U.S. must reconsider their presence in the Middle East: Bombs and violence are not the only way

Courtesy of Joe Biden via Flickr

On Feb. 26, President Joe Biden authorized an airstrike just over the border in Syria. The stated purpose of the strike was a retaliatory measure after an Iranian-based militia, Hezbollah, attacked an airport in Erbil, Iraq that killed a civilian contractor and wounded at least seven Americans. The American airstrikes came after more than a week of consultation with key Cabinet officials and Iraqi Prime Minister Mustafa Al-Kadhimi, aimed at a calibrated military response. Seven 500-pound bombs were dropped on a small cluster of buildings on the Syria-Iraq border that were specifically meant to destroy a controlled unit of Iranian-backed militia troops, including Kata’ib Hezbollah and Kata’ib Sayyid al-Shuhada. The attack in Erbil was claimed by Awliya al-Dam, an unrecognized group, but intelligence determined that the group is a front for Iran’s proxy attacks on Americans. The number of casualties among the Iranian troops has not been officially released, but American officials stated that a handful of militia members were killed. Nevertheless, the United States is not seeking to escalate tensions with Iran but rather to send a message: “You can’t act with impunity,” a message Biden reiterated publicly that was also sent confidentially to Tehran. The tit-for-tat scenario playing out between Iran and the United States traces back to the drone strike in Baghdad that killed top Iranian commander, Major General Qasem Soleimani.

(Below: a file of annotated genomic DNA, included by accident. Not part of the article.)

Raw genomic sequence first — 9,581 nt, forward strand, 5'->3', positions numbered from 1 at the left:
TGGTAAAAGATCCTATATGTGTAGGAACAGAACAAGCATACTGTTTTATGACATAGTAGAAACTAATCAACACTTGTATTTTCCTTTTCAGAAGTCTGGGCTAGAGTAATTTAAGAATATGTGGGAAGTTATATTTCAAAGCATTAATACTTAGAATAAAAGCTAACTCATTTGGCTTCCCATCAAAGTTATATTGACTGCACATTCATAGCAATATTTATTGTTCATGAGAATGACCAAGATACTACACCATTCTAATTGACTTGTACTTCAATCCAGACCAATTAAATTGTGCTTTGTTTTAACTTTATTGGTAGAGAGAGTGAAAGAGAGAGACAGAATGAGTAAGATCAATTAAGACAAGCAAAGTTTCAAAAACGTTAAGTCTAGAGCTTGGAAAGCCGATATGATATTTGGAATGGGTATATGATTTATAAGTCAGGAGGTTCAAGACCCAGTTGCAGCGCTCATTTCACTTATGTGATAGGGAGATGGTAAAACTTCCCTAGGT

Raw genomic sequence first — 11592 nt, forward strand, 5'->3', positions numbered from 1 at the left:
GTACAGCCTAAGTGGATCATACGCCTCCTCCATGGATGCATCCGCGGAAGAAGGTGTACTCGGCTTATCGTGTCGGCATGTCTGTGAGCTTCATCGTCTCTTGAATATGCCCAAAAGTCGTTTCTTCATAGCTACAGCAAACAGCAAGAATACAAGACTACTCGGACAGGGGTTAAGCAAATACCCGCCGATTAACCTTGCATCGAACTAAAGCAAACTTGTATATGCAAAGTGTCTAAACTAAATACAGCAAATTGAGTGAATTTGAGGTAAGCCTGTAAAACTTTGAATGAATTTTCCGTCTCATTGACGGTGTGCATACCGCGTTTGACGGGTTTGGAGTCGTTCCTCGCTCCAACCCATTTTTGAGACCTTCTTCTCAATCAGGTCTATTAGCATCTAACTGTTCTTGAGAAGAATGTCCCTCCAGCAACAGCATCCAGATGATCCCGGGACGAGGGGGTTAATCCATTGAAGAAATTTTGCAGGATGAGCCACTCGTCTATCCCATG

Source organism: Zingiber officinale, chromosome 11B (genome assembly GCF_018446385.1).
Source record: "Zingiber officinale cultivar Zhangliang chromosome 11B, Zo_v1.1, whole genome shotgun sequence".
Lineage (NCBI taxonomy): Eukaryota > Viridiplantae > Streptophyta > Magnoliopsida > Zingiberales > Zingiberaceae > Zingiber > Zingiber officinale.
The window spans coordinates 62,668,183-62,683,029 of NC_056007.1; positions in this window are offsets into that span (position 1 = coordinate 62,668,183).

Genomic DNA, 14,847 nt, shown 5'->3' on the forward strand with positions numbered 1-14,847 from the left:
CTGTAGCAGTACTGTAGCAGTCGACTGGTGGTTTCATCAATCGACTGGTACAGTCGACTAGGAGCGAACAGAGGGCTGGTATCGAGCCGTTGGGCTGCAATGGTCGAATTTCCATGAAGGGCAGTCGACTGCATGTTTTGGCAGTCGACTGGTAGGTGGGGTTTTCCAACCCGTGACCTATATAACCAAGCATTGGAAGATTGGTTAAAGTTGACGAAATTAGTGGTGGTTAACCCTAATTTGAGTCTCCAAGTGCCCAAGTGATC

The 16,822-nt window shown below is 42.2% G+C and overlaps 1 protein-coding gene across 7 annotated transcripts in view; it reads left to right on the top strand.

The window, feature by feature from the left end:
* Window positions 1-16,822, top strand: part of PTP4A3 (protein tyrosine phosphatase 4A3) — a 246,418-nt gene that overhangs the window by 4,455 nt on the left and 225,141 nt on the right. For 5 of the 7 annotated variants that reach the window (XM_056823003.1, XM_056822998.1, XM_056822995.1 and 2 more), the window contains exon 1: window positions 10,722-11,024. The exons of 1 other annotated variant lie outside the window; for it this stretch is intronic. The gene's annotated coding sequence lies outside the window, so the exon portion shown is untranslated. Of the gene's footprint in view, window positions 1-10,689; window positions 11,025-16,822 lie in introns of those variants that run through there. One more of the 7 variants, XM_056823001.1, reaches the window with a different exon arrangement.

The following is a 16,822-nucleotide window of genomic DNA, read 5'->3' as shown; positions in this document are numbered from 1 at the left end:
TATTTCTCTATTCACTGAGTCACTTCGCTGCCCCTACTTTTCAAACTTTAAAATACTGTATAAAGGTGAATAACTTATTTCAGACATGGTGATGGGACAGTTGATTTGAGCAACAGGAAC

A new report from The Wall Street Journal reveals further deliberation by Biden on the days and hours leading up to the airstrike in Syria. National security officials considered potential responses in Syria, Yemen and Iraq. Because of the United States’ partnership with the Iraqi government, they chose to target Syria to maintain diplomatic relations. The morning of Feb. 25, Biden finalized two targets in Syria after an assessment of risk factors. Just 30 minutes before the strike with F-15Es in the air, National Security Advisor Jake Sullivan reported to Biden that there were women and children around the second target. Biden called off the strike.

The airstrike in Syria marks Biden’s first use of force since entering office. His decision to do so is in continuation of U.S. foreign policy in the Middle East that prioritizes the protection of Americans overseas. The number of U.S. troops stationed in Iraq to aid the fight against the Islamic State group has decreased to under 2500. Though long-term goals of Biden’s policy in the Middle East have not been clearly outlined, the actions by the government will have consequences for the region and the United States. The United States has a long history of interfering in the Middle East through the use of oil, proxies and bombs. Since President George W. Bush advocated for increased troops in Iraq, the U.S. has expressed that without its presence and influence in the Middle East, the entire region would descend into chaos; however, each step that the United States further entrenches itself into the affairs of the region, the more chaos and violence springs up. Emerging diplomacy among Iran, Saudi Arabia and the United Arab Emirates following Trump’s withdrawal of troops from the region were quickly dashed when he then ordered the assassination of Soleimani. With the “global war on terrorism” waged by the Bush administration in the early 2000s, the idea of boots on the ground in the Middle East has been equated to a fight for freedom and democratic values in the American mind. Yet this “freedom fight” has led to death and destruction in the region, dating back to the start of imperialist expansion following the end of World War I.